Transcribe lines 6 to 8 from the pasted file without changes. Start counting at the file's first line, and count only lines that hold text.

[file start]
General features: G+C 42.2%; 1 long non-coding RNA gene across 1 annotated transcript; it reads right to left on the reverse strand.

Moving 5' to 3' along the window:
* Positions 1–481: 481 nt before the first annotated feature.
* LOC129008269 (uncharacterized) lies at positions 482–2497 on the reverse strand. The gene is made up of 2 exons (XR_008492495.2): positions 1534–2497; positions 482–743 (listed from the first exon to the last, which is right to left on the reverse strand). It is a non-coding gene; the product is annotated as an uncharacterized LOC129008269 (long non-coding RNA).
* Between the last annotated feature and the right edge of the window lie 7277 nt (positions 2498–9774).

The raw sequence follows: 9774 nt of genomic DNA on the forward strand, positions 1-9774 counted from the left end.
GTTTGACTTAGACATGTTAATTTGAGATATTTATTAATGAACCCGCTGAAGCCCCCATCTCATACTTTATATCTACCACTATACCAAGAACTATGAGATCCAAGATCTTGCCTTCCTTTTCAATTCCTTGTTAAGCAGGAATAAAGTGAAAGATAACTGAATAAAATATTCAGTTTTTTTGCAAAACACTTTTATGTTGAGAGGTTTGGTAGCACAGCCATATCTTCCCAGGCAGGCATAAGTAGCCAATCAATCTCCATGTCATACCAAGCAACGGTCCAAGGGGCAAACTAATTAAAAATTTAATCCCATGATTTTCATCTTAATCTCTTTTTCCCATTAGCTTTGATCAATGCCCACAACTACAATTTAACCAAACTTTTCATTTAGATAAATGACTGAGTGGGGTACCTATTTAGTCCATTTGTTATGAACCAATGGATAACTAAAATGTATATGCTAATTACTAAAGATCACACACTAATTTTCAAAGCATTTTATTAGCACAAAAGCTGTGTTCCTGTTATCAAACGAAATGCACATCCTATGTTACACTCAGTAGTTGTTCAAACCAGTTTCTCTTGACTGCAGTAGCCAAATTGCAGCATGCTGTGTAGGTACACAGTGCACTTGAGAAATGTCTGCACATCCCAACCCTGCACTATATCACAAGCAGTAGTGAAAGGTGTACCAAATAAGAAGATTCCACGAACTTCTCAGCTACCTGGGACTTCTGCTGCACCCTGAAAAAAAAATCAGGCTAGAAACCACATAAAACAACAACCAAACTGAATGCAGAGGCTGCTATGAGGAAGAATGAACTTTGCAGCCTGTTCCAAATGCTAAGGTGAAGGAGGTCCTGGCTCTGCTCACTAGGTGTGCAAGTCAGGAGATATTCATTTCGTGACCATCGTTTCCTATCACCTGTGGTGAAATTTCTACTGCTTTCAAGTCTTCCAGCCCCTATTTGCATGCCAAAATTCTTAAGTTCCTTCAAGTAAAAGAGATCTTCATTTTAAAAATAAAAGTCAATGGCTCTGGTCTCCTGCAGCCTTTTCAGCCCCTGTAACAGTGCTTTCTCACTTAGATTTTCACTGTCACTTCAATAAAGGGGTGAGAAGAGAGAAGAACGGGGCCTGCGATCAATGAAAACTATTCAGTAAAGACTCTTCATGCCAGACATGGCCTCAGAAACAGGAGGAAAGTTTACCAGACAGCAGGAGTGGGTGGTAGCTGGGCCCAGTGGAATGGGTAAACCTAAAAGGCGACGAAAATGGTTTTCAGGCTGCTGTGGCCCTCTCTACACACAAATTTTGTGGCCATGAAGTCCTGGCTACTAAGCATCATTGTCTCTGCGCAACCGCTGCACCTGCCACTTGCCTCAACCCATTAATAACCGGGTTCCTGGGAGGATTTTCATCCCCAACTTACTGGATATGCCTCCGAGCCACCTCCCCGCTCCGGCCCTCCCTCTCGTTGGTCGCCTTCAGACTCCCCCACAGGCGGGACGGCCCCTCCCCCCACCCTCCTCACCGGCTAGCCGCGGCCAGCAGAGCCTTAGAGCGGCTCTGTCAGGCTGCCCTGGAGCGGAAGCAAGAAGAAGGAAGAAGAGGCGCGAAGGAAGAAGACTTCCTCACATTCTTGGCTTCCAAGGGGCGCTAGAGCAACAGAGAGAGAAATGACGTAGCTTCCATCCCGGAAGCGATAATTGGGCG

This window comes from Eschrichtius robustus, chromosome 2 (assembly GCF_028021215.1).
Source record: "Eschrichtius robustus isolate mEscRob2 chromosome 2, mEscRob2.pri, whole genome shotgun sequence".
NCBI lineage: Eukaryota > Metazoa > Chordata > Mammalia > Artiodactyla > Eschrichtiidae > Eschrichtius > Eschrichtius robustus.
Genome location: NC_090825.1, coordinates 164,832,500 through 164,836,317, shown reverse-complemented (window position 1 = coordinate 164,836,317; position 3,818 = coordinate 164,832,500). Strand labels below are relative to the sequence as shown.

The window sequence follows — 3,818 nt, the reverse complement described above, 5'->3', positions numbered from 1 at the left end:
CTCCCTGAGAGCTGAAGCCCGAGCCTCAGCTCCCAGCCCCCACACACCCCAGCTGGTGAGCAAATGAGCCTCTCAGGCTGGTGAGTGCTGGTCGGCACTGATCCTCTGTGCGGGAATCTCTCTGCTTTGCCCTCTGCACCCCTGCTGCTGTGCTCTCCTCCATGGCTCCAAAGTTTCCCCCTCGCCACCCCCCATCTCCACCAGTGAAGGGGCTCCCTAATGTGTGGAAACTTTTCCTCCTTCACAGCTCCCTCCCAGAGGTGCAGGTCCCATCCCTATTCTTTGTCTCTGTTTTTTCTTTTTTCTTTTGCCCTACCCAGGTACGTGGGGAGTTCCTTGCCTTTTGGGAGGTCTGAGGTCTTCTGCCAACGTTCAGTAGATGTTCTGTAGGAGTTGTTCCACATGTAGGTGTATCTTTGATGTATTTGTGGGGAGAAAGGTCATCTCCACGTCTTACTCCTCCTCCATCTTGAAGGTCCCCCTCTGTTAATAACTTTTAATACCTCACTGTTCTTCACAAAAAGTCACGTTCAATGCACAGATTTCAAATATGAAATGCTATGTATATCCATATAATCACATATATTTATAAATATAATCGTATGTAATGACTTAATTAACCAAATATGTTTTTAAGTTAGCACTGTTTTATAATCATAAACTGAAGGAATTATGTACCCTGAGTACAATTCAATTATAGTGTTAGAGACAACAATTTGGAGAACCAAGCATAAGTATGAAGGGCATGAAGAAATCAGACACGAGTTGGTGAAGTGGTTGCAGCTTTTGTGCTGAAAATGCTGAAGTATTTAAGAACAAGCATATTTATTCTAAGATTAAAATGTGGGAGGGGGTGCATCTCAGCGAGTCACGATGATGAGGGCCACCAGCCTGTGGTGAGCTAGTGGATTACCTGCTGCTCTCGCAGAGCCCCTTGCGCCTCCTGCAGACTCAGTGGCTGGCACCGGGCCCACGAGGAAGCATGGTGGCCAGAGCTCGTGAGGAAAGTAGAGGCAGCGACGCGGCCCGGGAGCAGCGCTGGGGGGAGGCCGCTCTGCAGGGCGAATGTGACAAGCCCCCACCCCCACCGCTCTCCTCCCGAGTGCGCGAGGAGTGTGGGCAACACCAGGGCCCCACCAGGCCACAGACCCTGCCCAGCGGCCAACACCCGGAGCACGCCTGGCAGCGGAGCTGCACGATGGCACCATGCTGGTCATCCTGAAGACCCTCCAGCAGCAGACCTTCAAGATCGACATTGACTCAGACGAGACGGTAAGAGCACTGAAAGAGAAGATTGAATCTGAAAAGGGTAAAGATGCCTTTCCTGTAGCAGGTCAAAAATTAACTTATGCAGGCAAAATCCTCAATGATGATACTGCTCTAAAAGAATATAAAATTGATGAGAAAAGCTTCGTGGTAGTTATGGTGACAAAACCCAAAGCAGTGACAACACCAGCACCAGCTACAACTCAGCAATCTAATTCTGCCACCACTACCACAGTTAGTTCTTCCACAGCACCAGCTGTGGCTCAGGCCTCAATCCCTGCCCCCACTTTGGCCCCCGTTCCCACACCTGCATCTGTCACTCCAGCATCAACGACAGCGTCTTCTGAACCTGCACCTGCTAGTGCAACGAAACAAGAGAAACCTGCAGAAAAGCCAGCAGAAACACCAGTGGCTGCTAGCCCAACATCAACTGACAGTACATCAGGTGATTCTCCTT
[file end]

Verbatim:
The raw sequence follows: 9774 nt of genomic DNA on the forward strand, positions 1-9774 counted from the left end.
GTTTGACTTAGACATGTTAATTTGAGATATTTATTAATGAACCCGCTGAAGCCCCCATCTCATACTTTATATCTACCACTATACCAAGAACTATGAGATCCAAGATCTTGCCTTCCTTTTCAATTCCTTGTTAAGCAGGAATAAAGTGAAAGATAACTGAATAAAATATTCAGTTTTTTTGCAAAACACTTTTATGTTGAGAGGTTTGGTAGCACAGCCATATCTTCCCAGGCAGGCATAAGTAGCCAATCAATCTCCATGTCATACCAAGCAACGGTCCAAGGGGCAAACTAATTAAAAATTTAATCCCATGATTTTCATCTTAATCTCTTTTTCCCATTAGCTTTGATCAATGCCCACAACTACAATTTAACCAAACTTTTCATTTAGATAAATGACTGAGTGGGGTACCTATTTAGTCCATTTGTTATGAACCAATGGATAACTAAAATGTATATGCTAATTACTAAAGATCACACACTAATTTTCAAAGCATTTTATTAGCACAAAAGCTGTGTTCCTGTTATCAAACGAAATGCACATCCTATGTTACACTCAGTAGTTGTTCAAACCAGTTTCTCTTGACTGCAGTAGCCAAATTGCAGCATGCTGTGTAGGTACACAGTGCACTTGAGAAATGTCTGCACATCCCAACCCTGCACTATATCACAAGCAGTAGTGAAAGGTGTACCAAATAAGAAGATTCCACGAACTTCTCAGCTACCTGGGACTTCTGCTGCACCCTGAAAAAAAAATCAGGCTAGAAACCACATAAAACAACAACCAAACTGAATGCAGAGGCTGCTATGAGGAAGAATGAACTTTGCAGCCTGTTCCAAATGCTAAGGTGAAGGAGGTCCTGGCTCTGCTCACTAGGTGTGCAAGTCAGGAGATATTCATTTCGTGACCATCGTTTCCTATCACCTGTGGTGAAATTTCTACTGCTTTCAAGTCTTCCAGCCCCTATTTGCATGCCAAAATTCTTAAGTTCCTTCAAGTAAAAGAGATCTTCATTTTAAAAATAAAAGTCAATGGCTCTGGTCTCCTGCAGCCTTTTCAGCCCCTGTAACAGTGCTTTCTCACTTAGATTTTCACTGTCACTTCAATAAAGGGGTGAGAAGAGAGAAGAACGGGGCCTGCGATCAATGAAAACTATTCAGTAAAGACTCTTCATGCCAGACATGGCCTCAGAAACAGGAGGAAAGTTTACCAGACAGCAGGAGTGGGTGGTAGCTGGGCCCAGTGGAATGGGTAAACCTAAAAGGCGACGAAAATGGTTTTCAGGCTGCTGTGGCCCTCTCTACACACAAATTTTGTGGCCATGAAGTCCTGGCTACTAAGCATCATTGTCTCTGCGCAACCGCTGCACCTGCCACTTGCCTCAACCCATTAATAACCGGGTTCCTGGGAGGATTTTCATCCCCAACTTACTGGATATGCCTCCGAGCCACCTCCCCGCTCCGGCCCTCCCTCTCGTTGGTCGCCTTCAGACTCCCCCACAGGCGGGACGGCCCCTCCCCCCACCCTCCTCACCGGCTAGCCGCGGCCAGCAGAGCCTTAGAGCGGCTCTGTCAGGCTGCCCTGGAGCGGAAGCAAGAAGAAGGAAGAAGAGGCGCGAAGGAAGAAGACTTCCTCACATTCTTGGCTTCCAAGGGGCGCTAGAGCAACAGAGAGAGAAATGACGTAGCTTCCATCCCGGAAGCGATAATTGGGCG

This window comes from Eschrichtius robustus, chromosome 2 (assembly GCF_028021215.1).